–        The researchers are performing various tests to examine how the cells respond to the surrounding environment and to characterize the different properties of the cancer cells, such as specific genes or proteins that cause the cancer-like behavior.

–        Other cancer researchers at Auburn have expressed interest in testing the cancer drugs on this model

–        This could potentially reduce drug costs and the amount of time it takes cancer drugs to come to market in the future.

–        Bruce Smith, the initiative’s director said  “One of our goals is to be interdisciplinary, to bring people from different disciplines together and enhance cancer research that way … And hopefully when we do that, we get new and better ways of approaching cancer.”





John M. “Johnny” Adams

Executive Director Gerontology Research Group


(650) 265-4969

(949) 922-9786 cell


CEO / Exec. Director

Carl I. Bourhenne Medical Research Foundation / Aging Intervention Foundation





About Johnny Adams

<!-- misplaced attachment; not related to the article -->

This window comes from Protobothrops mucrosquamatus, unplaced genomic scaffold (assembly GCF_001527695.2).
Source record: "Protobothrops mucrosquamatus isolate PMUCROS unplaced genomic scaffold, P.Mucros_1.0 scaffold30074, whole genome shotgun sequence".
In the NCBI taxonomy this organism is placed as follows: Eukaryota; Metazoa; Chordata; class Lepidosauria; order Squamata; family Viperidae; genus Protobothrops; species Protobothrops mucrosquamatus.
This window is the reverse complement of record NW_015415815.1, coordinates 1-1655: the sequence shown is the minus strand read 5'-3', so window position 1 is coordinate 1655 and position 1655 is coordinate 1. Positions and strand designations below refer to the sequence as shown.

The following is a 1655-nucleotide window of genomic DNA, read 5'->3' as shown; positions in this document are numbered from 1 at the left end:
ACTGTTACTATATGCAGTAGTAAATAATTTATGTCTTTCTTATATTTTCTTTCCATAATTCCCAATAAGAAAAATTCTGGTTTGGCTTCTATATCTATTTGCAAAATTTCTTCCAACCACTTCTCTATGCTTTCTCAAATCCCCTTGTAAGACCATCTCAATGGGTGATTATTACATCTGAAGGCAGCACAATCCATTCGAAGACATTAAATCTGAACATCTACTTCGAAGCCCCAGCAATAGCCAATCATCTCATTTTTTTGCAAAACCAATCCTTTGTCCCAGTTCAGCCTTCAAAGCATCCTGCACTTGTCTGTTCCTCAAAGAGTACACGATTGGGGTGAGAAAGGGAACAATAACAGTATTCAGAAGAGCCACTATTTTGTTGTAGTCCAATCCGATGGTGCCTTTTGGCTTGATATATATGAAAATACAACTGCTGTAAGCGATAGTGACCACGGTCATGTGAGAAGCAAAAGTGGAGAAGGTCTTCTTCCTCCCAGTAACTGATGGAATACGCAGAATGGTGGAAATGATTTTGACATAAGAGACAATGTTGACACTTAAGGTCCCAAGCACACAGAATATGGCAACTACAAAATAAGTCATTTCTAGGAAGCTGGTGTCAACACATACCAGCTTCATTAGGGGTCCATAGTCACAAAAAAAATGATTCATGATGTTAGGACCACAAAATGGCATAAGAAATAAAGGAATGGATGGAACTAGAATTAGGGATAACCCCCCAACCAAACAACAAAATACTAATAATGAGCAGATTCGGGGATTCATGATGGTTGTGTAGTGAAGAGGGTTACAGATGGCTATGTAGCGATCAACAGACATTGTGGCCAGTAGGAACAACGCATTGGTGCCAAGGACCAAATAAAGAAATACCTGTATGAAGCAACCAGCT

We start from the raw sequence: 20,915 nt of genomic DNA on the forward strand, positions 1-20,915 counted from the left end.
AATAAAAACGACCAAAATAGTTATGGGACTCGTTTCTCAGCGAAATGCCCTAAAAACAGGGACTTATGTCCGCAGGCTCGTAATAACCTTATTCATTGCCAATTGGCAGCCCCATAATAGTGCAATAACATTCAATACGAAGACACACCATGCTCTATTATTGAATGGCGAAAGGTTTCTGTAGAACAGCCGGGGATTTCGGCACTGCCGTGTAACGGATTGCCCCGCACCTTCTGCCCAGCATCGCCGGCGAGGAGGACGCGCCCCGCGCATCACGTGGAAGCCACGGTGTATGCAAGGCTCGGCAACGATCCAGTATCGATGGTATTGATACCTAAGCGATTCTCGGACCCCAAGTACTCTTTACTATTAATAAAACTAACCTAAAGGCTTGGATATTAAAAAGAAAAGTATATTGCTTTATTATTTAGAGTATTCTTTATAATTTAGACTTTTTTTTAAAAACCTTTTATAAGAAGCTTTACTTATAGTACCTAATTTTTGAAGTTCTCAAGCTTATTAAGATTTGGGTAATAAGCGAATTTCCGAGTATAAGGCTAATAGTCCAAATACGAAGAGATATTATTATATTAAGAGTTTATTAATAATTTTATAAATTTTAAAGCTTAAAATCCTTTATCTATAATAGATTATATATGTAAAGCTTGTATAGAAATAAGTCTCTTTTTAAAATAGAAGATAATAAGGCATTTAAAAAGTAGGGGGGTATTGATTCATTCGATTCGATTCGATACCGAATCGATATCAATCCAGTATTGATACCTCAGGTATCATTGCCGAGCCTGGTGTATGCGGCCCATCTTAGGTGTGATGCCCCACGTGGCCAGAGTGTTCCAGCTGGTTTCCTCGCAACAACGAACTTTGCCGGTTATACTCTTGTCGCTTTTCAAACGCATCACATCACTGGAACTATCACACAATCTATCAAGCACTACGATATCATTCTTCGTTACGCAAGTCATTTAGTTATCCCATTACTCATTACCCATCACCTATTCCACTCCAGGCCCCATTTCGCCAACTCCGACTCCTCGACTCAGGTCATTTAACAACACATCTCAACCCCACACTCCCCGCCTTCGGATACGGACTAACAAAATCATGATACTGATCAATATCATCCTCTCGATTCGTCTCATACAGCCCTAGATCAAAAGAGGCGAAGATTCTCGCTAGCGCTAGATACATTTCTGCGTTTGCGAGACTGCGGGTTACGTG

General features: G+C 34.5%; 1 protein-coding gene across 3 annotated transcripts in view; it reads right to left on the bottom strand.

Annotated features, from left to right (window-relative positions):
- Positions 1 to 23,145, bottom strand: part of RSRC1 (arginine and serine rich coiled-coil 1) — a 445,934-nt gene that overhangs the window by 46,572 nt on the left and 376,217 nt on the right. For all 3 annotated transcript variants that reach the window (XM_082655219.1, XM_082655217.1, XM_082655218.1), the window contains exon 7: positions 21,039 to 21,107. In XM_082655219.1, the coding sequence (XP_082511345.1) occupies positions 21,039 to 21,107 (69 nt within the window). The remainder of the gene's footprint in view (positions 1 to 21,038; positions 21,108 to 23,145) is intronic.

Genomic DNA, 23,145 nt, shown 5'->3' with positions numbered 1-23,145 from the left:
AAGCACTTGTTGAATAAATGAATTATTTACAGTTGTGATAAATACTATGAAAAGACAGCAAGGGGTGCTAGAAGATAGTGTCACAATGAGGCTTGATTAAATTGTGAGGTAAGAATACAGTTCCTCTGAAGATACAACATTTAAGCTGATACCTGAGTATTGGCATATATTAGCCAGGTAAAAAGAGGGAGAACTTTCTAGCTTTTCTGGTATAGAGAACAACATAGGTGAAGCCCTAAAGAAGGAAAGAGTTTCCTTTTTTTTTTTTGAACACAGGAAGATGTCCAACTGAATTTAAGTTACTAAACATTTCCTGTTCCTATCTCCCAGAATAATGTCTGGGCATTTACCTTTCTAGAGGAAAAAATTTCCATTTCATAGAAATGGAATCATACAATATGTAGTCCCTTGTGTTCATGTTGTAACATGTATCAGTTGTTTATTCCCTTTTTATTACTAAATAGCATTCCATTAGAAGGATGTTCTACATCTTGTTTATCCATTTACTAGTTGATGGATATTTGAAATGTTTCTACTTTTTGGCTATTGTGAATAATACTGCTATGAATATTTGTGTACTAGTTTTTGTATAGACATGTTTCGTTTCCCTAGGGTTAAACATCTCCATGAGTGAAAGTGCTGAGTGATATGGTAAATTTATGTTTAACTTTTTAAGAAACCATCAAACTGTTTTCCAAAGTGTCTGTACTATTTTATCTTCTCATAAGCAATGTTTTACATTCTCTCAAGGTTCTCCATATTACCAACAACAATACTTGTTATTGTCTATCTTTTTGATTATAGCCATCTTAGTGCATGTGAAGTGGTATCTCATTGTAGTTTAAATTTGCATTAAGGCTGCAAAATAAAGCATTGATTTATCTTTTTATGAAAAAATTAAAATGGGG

My full-time commitment is to slow and ultimately reverse age related functional decline to increase healthy years of life. I’ve been active in this area since the 1970s, steadily building skills and accomplishments. I have a good basic understanding of the science of aging, and have many skills that complement those of scientists so they can focus on science to advance our shared mission. Broad experience Top skills: administration, management, information technology (data and programming), communications, writing, marketing, market research and analysis, public speaking, forging ethical win-win outcomes among stakeholders (i.e. high level "selling"). Knowledge in grant writing, fundraising, finance. Like most skilled professionals, I’m best described as a guy who defines an end point, then figures out how to get there. I enjoy the conception, design, execution and successful completion of a grand plan. Executive Director Gerontology Research Group (GRG). Manages Email discussion forum, web site, meetings and oversees supercentenarian (oldest humans, 110+ years) research. CEO / Executive Director Carl I. Bourhenne Medical Research Foundation (Aging Intervention Foundation), an IRS approved 501(c)(3) nonprofit. http://www.AgingIntervention.org Early contributor to Supercentenarian Research Foundation. Co-Founder Geroscience Healthspan Forum. Active contributor to numerous initiatives to increase healthy years of life. Co-authored book on conventional, practical methods available today to slow the processes of aging – nutrition, exercise, behavior modification and motivation, stress reduction, proper supplementation, damage caused by improper programs, risk reduction and others. Fundamental understanding of, and experience in the genomics of longevity (internship analyzing and curating longevity gene papers). Biological and technical includes information technology, software development and computer programming, bioinformatics and protein informatics, online education, training programs, regulatory, clinical trials software, medical devices (CAT scanners and related), hospital electrical equipment testing program. Interpersonal skills – good communication, honest, well liked, works well in teams or alone. Real world experience collaborating in interdisciplinary teams in fast paced organizations. Uses technology to advance our shared mission. Education: MBA 1985 University of Southern California -- Deans List, Albert Quon Community Service Award (for volunteering with the American Longevity Association and helping an elderly lady every other week), George S. May Scholarship, CA State Fellowship. BA psychology, psychobiology emphasis 1983 California State University Fullerton Physiological courses as well as core courses (developmental, abnormal etc). UCLA Psychobiology 1978, one brief but fast moving and fulfilling quarter. Main interest was the electrochemical basis of consciousness. Also seminars at the NeuroPsychiatric Institute. Other: Ongoing conferences, meetings and continuing education. Aging, computer software and information technology. Some molecular biology, biotech, bio and protein informatics, computer aided drug design, clinical medical devices, electronics, HIPAA, fundraising through the Assoc. of Fundraising Professionals. Previous careers include: Marketing Increasing skill set and successes in virtually all phases, with valuable experience in locating people and companies with the greatest need and interest in a product or service, and sitting across the table with decision makers and working out agreements favorable to all. Information Technology: Management, data analysis and programming in commercial and clinical trials systems, and bioinformatics and protein informatics. As IT Director at Newport Beach, CA based technology organization Success Family of Continuing Education Companies, provided online software solutions for insurance and financial professionals in small to Fortune 500 size companies. We were successful with lean team organization (the slower moving competition was unable to create similar software systems). Medical devices: At Omnimedical in Paramount CA developed and managed quality assurance dept. and training depts. for engineers, physicians and technicians. Designed hospital equipment testing program for hospital services division. In my early 20’s I was a musician, and studied psychology and music. Interned with the intention of becoming a music therapist. These experiences helped develop valuable skills used today to advance our shared mission of creating aging solutions.